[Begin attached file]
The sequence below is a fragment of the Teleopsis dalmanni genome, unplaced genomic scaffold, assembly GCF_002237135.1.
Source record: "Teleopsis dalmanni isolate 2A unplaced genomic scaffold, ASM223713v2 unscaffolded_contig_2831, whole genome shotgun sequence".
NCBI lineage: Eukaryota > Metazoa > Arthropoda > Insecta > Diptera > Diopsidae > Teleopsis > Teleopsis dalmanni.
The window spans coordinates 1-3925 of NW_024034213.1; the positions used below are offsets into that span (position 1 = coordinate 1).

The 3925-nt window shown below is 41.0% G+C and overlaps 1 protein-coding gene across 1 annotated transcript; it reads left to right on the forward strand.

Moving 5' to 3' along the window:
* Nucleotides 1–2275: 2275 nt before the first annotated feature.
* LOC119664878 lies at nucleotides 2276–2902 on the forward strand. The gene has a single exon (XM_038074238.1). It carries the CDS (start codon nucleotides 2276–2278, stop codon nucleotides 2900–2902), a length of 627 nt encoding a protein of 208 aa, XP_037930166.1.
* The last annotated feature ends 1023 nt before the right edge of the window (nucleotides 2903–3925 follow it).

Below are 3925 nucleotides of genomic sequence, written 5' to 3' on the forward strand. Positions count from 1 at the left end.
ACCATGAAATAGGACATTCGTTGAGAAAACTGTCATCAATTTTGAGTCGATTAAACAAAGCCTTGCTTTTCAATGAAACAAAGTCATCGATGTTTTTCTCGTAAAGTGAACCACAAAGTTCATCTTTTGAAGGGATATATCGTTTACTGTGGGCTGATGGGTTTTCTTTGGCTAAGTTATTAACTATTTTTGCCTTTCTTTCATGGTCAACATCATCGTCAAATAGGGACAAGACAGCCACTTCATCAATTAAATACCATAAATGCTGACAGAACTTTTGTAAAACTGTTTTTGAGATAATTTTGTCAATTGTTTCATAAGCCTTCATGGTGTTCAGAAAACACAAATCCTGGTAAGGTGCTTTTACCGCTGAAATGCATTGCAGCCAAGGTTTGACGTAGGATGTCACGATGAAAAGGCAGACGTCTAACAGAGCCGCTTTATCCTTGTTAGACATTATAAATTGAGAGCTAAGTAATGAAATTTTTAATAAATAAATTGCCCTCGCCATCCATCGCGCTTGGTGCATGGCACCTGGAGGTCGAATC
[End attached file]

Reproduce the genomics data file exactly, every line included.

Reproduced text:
The sequence below is a fragment of the Teleopsis dalmanni genome, unplaced genomic scaffold, assembly GCF_002237135.1.
Source record: "Teleopsis dalmanni isolate 2A unplaced genomic scaffold, ASM223713v2 unscaffolded_contig_2831, whole genome shotgun sequence".
NCBI lineage: Eukaryota > Metazoa > Arthropoda > Insecta > Diptera > Diopsidae > Teleopsis > Teleopsis dalmanni.
The window spans coordinates 1-3925 of NW_024034213.1; the positions used below are offsets into that span (position 1 = coordinate 1).

The 3925-nt window shown below is 41.0% G+C and overlaps 1 protein-coding gene across 1 annotated transcript; it reads left to right on the forward strand.

Moving 5' to 3' along the window:
* Nucleotides 1–2275: 2275 nt before the first annotated feature.
* LOC119664878 lies at nucleotides 2276–2902 on the forward strand. The gene has a single exon (XM_038074238.1). It carries the CDS (start codon nucleotides 2276–2278, stop codon nucleotides 2900–2902), a length of 627 nt encoding a protein of 208 aa, XP_037930166.1.
* The last annotated feature ends 1023 nt before the right edge of the window (nucleotides 2903–3925 follow it).

Below are 3925 nucleotides of genomic sequence, written 5' to 3' on the forward strand. Positions count from 1 at the left end.
ACCATGAAATAGGACATTCGTTGAGAAAACTGTCATCAATTTTGAGTCGATTAAACAAAGCCTTGCTTTTCAATGAAACAAAGTCATCGATGTTTTTCTCGTAAAGTGAACCACAAAGTTCATCTTTTGAAGGGATATATCGTTTACTGTGGGCTGATGGGTTTTCTTTGGCTAAGTTATTAACTATTTTTGCCTTTCTTTCATGGTCAACATCATCGTCAAATAGGGACAAGACAGCCACTTCATCAATTAAATACCATAAATGCTGACAGAACTTTTGTAAAACTGTTTTTGAGATAATTTTGTCAATTGTTTCATAAGCCTTCATGGTGTTCAGAAAACACAAATCCTGGTAAGGTGCTTTTACCGCTGAAATGCATTGCAGCCAAGGTTTGACGTAGGATGTCACGATGAAAAGGCAGACGTCTAACAGAGCCGCTTTATCCTTGTTAGACATTATAAATTGAGAGCTAAGTAATGAAATTTTTAATAAATAAATTGCCCTCGCCATCCATCGCGCTTGGTGCATGGCACCTGGAGGTCGAATC